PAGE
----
Some Examples of How Convictions Affect Immigration StatusHere are some examples that international clients can encounter. As you see in the examples, it is crucial to select competent defense counsel to best protect a client’s interest. Please note the names below are fictitious and events described are a compilation of various experiences intended for purposes of illustration.
Case 1: Jose from Spain
Jose, a Spanish citizen, green card holder in the U.S., has been living in Newark, New Jersey for over 20 years. He supports his family in the U.S. with a restaurant business. One time, he used marijuana with some friends. But the police found his group and everyone including Jose was arrested and charged with drug possession. Jose hired a criminal attorney and it seemed that the case was solved. Unfortunately, his attorney was not aware of the consequences of criminal conviction on his immigration status. The attorney treated Jose just like his American clients and told Jose that he was proud because he did a great job. Three years later, Jose decided to visit his family in Spain. When he returned to Newark Airport, Jose could not pass customs. His criminal record popped up at the airport computer system and the immigration officer denied entry to the U.S. He had to fly directly back to Spain. He could not come back to the U.S. forever.
What Jose should have done
Jose should have known the consequences of a criminal conviction on his immigration status and retained a criminal attorney that works with an immigration attorney. Although there is no guarantee of a successful outcome, Jose should have explored his options with his attorney to protect his future life in the U.S.
Case 2: Miki from Japan
Miki, a Japanese citizen, was a student at a university in New Jersey with an F-1 visa. She once shoplifted a piece of jewelry at the shopping mall. The manager found out and the police came. She was charged with shoplifting. Since she was not aware of the legal system in America, she went to court by herself. She was told that she could apply for a public defender, so she did. After a trial, Miki was convicted for shoplifting. One year later when Miki graduated from university, she was offered a position with a corporation in America. Her employer was willing to sponsor her work visa. When she applied for an H1-B visa, her application was denied due to her prior conviction. Miki had to give up her dream to work in America.
What Miki should have done
Miki should have investigated and studied about her immigration issue a little more rather than just following what other people said. Miki should have consulted a criminal attorney who understands criminal consequences for international clients.
Case 3: Dr. Lee from South Korea
Dr. Lee, a Korean citizen, green card holder in the U.S., has been running his medical practice as an internist for more than 25 years in New Jersey. Just like other doctors, Dr. Lee was feeling financial pressures from introduction of HMOs. He was not earning the income that he thought he should be earning. Having some Medicare patients in his practice, Dr. Lee falsely filled out Medicare reimbursement forms for reimbursement for services that he never provided. Later, he was charged with multiple Federal criminal charges including Medicare insurance fraud. Through his network, he found a criminal attorney who has experience in defending Federal criminal cases. But unfortunately, this attorney did not know anything about immigration law. Dr. Lee was satisfied with the result simply because he did not have to go to prison.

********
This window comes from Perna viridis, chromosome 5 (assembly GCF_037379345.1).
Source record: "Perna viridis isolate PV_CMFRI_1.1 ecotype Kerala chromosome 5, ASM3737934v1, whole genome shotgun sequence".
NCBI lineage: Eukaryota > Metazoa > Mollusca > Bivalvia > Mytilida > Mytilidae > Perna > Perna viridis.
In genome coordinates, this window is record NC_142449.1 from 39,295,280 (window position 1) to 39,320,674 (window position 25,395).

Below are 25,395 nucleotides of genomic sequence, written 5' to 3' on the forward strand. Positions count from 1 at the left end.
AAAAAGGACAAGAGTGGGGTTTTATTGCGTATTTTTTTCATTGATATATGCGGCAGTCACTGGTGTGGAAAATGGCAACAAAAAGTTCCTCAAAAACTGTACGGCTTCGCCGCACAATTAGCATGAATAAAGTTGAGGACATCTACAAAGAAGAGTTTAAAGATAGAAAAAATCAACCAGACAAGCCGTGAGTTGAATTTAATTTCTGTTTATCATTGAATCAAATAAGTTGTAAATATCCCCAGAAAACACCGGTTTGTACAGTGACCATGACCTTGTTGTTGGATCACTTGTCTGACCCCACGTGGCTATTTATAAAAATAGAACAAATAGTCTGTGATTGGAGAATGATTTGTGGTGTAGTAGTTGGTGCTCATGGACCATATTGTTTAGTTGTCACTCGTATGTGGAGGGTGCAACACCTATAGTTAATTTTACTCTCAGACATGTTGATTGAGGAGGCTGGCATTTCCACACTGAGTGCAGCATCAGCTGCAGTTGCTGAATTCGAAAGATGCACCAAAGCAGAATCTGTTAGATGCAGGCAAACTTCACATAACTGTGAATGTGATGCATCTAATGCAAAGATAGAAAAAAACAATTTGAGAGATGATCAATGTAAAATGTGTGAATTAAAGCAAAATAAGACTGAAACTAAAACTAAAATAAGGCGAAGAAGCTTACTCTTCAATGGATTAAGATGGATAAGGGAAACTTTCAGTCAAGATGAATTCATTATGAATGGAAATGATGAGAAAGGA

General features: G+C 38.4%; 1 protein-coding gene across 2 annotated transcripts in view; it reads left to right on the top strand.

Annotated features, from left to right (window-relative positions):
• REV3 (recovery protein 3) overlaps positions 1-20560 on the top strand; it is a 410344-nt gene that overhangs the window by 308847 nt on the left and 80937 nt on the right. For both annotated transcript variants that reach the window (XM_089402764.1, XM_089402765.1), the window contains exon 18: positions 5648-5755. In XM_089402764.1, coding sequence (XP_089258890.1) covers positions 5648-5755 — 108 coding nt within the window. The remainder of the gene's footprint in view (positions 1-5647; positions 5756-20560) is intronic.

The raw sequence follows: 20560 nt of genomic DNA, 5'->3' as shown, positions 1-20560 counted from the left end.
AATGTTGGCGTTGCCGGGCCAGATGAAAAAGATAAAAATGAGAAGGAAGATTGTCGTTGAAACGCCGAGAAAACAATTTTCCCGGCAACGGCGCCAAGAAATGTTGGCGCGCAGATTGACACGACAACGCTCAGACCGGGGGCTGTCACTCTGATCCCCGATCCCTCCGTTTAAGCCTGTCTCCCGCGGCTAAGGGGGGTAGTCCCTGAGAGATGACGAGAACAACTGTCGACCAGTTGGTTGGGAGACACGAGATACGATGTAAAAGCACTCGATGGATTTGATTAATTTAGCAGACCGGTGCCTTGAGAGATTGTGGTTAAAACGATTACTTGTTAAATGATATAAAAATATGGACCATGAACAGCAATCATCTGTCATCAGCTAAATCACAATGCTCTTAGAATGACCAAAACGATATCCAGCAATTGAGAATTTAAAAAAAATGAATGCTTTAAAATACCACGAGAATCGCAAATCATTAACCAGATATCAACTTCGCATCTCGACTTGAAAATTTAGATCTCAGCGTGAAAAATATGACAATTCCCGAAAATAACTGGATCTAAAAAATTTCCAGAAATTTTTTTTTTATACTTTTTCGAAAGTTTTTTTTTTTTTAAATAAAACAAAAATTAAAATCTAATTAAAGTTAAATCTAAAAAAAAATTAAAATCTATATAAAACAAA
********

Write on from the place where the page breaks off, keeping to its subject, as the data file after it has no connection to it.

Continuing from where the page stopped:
Six months later after being convicted, Dr. Lee was interviewed by an Immigration officer for his application for obtaining US citizenship. During the interview, Dr. Lee was asked whether he had any criminal conviction. Dr. Lee honestly answered that he was convicted for a Federal crime recently. After the interview, Dr. Lee received a letter from ICE that his application was denied.
What Dr. Lee should have done
Dr. Lee should have known the consequences of a criminal conviction on his immigration status and retained a criminal attorney that works with an immigration attorney. His consequences may not be limited just a denial of his citizenship application. Although protecting his immigration status from a Federal crime is difficult, there might have been some options that Dr. Lee could explore with an immigration attorney before it was too late.
Case 4: Nila from India
Nila, an Indian citizen, works as a computer engineer with an L-1 visa. Feeling stressed from working in a foreign country, Nila had a huge argument with his wife the other day. The argument lasted for a while and both of them became so upset and excited. In order to calm his wife, Nila slapped her face a few times.
One of their neighbors heard them and called the police. The police came to their house and told them to explain what happened. So Nila told them everything honestly. After that, he was arrested for assault and Domestic Violence (DV) against his wife.
Nila retained a criminal attorney referred by a friend. Nila thought that he had a great result. About a year later, Nila’s employer was willing to sponsor his permanent residency. When Nila consulted his immigration attorney to complete the application, his immigration attorney advised him to do something about his prior. Nila realized that his option was to go back to the same court and apply for reopening the case.
What Nila should have done
He should have been represented by a criminal attorney that is aware of the immigration issue in the first place. Although Post Conviction Relief (PCR) is one of the options for Nila, it can be very difficult to have granted especially when the conviction gets too old.